Panning for Gold: Part II

IMG_20150920_111915

I may have lied a couple of posts ago or at least need to explain.  When I said           “I have no words,”  I didn’t then, and for a good month beyond.  But I wasn’t referring to single, free-standing nouns…words that creep into my mind as I sit and stitch on projects and then capture on paper…single words that nip at a sense or the emotion of a moment, another word, word-waiting…

IMG_20150918_212643

The words I’m referring to “not having”  are the cohesive strings that coast on the promise of knowing, that fill me with purpose and reinforce my belief system.

2015-08-07 bird nest close copy

This dichotomy of language happened, as expected, when I returned from a workshop this summer, where permission was given to wander capriciously behind imagination without having to explain or name…just do, freely.

Clouds from Plane

Not that I returned to my studio idea-less. I felt quiet and calm but thoughts were messy, like junk in a pile and a month passed before I could arrange them into collections.  Emotion and heart had disconnected from logic and concept, and strings of words that make good “blog” were absent.

Enter gold.  Third Thursday.  Roy-G-Biv.  And one single, shiny appelation began the untangling.  I presented my only gold photo,  the image of a shard of broken beach glass and a thought…
Gold is not the treasure I hunt.

shell and threads1

I consider myself an explorer of the ordinary. I covet shells etched by sand and time, a rare round stone, but mostly the imperfect ones.  A feather no longer necessary to one bird’s flight or a rusty nail, its neck at breaking point from holding its head against old wood and weather for a hundred years.  These objects lavish my imagination with honest tales that stir my memories on a journey of stitches.

feathers and shells

Stories rich with energy, memory, triumph and trauma.

Savannah Texture2014-09-25 15.29.02

I’m a survivor, like the old nail.  And generally positive, so I have been stitching until now on the high end of my stories, the outcomes, the triumphs, the half-full lessons.  But without planning too much, I left my “homeland,” dug a garden, set to grow something worthwhile.  I slowed a bit, embraced solitude and because I can,  I’m following the root way down.   

roots1

Then, I cut deeply into the center of my onion skin-bundled cotton like I was tending a wound.

Advertisements

So Where is The Cloth? (Making Do with Materials on Hand)

DSC00821
Cloth is a layered metaphor.  While my intent has been to discuss fabrics like cotton, linen or silk  and other materials of my art-making, I can use cloth to imply the intangible of ideas and meanings, like the cloth of my adventure: a very ragged, worn scrap, frayed at the edges, stretched as a shield, crushed between my fingers like a baby’s lovey, smoothing out slowing into a project.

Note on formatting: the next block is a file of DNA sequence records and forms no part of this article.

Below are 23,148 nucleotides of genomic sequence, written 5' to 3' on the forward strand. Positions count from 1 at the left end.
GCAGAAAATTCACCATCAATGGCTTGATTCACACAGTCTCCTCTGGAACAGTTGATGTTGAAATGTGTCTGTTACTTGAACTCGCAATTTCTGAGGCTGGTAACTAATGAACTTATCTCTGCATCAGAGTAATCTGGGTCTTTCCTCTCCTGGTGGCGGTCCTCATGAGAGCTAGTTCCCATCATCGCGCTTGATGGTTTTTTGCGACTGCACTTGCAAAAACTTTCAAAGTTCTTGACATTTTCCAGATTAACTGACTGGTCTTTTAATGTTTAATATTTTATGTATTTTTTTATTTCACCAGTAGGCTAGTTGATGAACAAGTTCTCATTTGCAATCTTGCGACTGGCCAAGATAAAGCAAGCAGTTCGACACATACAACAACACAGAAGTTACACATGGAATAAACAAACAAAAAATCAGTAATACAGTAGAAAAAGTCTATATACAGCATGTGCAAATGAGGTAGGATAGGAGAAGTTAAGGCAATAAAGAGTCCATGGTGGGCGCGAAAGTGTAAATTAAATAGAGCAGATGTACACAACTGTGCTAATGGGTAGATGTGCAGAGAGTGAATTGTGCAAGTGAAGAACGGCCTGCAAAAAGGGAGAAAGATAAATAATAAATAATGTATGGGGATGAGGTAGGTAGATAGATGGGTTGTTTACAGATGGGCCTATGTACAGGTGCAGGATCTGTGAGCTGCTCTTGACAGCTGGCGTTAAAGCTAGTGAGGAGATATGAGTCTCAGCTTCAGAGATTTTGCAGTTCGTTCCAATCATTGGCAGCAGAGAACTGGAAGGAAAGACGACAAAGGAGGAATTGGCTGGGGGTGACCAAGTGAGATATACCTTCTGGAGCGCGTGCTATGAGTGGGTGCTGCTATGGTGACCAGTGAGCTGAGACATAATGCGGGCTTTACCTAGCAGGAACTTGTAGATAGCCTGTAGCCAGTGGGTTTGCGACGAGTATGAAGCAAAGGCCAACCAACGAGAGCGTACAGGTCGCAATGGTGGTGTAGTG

With the cloth so transparent, I can see the movement of its meaning between two and three-dimensional art forms and the cloth of poetry, writing and story.  I am moving creatively between the forces of sight and sound in this place so full of beauty and profuse with newness.  Absorbing it all is today’s creative responsibility and sometimes all I can handle.

shell cup 150

While the act of making something is soothing , it is often difficult to jump toward trusting that notion and the known,  while so mired in the unknown.  The unknown presently radiates like awareness and armor. That shell is often hard to break – even with the known, even with stitches and cloth.

DSCN3196

My dye pots are deep in storage, so I can only gather leaves, learn their names, imagine their imprint on cotton or silk.  No boiling of essences right now, just studying, cataloguing, saving.  Textures of tree trunks, tracking the egret (outside my door), absorbing the light between shadows, memorizing the palette.

Egret Crossing 150

In my Threads of Meaning Virtual Course, I must explain my process for the students,  admitting that getting started has been difficult during the transition.  I have confessed that it has been hard to pick up old projects let alone, start new.   I did bring a medium cardboard box of fabrics with me.  Sifting through them, in search of ideas is enough on one day.  Fascination with orange may be enough the next day.  After five weeks, I’m finding new ways to make do, process the constant newness and be kind to myself.

beach ripples 150